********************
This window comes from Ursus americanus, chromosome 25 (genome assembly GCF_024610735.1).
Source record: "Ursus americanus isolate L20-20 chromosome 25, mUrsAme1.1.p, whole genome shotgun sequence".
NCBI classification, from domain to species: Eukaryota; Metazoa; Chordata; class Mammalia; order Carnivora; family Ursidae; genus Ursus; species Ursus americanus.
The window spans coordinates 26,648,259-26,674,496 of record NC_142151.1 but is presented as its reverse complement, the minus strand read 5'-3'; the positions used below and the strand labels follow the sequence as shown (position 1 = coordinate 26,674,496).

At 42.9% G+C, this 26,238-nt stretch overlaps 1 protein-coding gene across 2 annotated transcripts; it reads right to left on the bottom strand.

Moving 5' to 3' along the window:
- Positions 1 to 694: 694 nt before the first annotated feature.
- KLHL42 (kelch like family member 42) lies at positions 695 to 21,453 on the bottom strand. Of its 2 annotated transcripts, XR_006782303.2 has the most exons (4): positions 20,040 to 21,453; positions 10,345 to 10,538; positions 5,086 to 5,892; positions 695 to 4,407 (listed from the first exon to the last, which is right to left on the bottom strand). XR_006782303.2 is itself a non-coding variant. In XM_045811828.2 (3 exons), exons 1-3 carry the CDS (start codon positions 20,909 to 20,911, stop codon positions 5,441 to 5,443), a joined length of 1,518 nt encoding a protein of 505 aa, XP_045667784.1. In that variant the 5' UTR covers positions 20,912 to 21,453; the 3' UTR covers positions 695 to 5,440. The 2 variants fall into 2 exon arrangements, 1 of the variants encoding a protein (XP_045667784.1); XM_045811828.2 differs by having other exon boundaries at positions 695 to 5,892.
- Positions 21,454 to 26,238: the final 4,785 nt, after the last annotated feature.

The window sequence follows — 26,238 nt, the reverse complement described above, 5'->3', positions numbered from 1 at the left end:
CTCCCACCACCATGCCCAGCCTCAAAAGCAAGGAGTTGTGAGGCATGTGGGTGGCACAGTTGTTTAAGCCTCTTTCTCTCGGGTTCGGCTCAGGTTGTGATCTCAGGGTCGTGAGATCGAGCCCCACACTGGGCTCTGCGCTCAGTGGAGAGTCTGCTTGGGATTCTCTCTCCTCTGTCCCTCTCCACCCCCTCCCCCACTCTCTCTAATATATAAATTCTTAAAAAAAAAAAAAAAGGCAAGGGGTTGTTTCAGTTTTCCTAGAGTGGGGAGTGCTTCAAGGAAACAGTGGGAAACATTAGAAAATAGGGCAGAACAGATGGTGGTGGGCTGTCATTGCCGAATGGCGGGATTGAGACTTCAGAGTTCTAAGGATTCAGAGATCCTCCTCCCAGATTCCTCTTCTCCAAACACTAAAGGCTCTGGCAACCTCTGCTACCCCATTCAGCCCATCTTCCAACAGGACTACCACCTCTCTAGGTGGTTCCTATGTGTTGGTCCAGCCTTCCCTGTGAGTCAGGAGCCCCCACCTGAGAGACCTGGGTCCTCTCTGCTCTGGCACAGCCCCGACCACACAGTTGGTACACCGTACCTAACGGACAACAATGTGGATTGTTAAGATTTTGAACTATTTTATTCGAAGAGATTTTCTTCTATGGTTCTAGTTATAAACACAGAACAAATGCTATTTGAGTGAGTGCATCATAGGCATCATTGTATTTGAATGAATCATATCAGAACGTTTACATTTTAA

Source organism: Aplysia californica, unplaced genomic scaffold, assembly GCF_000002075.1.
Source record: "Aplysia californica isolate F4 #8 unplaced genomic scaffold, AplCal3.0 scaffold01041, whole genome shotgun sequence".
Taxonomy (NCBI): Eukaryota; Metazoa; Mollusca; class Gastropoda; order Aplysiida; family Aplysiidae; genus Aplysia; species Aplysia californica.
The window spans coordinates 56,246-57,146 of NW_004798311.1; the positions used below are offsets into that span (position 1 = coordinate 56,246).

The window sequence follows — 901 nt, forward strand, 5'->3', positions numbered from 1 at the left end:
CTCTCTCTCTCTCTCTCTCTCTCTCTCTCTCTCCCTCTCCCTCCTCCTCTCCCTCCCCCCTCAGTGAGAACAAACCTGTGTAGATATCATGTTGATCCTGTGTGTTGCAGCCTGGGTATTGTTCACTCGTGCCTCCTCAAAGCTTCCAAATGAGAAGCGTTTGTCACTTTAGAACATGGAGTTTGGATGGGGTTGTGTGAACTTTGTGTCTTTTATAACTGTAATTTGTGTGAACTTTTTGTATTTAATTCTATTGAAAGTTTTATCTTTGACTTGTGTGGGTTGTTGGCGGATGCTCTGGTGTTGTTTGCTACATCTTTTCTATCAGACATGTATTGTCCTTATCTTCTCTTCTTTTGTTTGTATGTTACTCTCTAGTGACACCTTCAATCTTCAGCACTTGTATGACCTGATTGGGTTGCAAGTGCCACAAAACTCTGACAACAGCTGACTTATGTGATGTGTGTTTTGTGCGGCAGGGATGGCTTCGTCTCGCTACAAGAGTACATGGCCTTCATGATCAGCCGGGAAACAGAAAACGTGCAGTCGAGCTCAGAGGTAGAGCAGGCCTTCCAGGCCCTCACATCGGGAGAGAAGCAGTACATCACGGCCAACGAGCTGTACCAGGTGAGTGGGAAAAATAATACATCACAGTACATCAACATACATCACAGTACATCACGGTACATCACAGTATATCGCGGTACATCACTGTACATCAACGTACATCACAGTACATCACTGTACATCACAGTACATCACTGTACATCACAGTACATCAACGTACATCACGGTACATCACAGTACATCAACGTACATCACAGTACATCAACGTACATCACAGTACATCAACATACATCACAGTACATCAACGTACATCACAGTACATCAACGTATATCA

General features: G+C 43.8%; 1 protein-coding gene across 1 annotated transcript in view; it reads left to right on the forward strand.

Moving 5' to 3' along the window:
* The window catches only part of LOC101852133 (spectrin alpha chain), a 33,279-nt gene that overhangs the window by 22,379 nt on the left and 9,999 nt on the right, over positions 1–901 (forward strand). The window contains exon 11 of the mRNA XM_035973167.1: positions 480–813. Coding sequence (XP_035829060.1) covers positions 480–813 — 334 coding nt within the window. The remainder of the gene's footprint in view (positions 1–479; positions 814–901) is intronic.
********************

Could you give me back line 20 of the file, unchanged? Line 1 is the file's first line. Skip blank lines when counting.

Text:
* The window catches only part of LOC101852133 (spectrin alpha chain), a 33,279-nt gene that overhangs the window by 22,379 nt on the left and 9,999 nt on the right, over positions 1–901 (forward strand). The window contains exon 11 of the mRNA XM_035973167.1: positions 480–813. Coding sequence (XP_035829060.1) covers positions 480–813 — 334 coding nt within the window. The remainder of the gene's footprint in view (positions 1–479; positions 814–901) is intronic.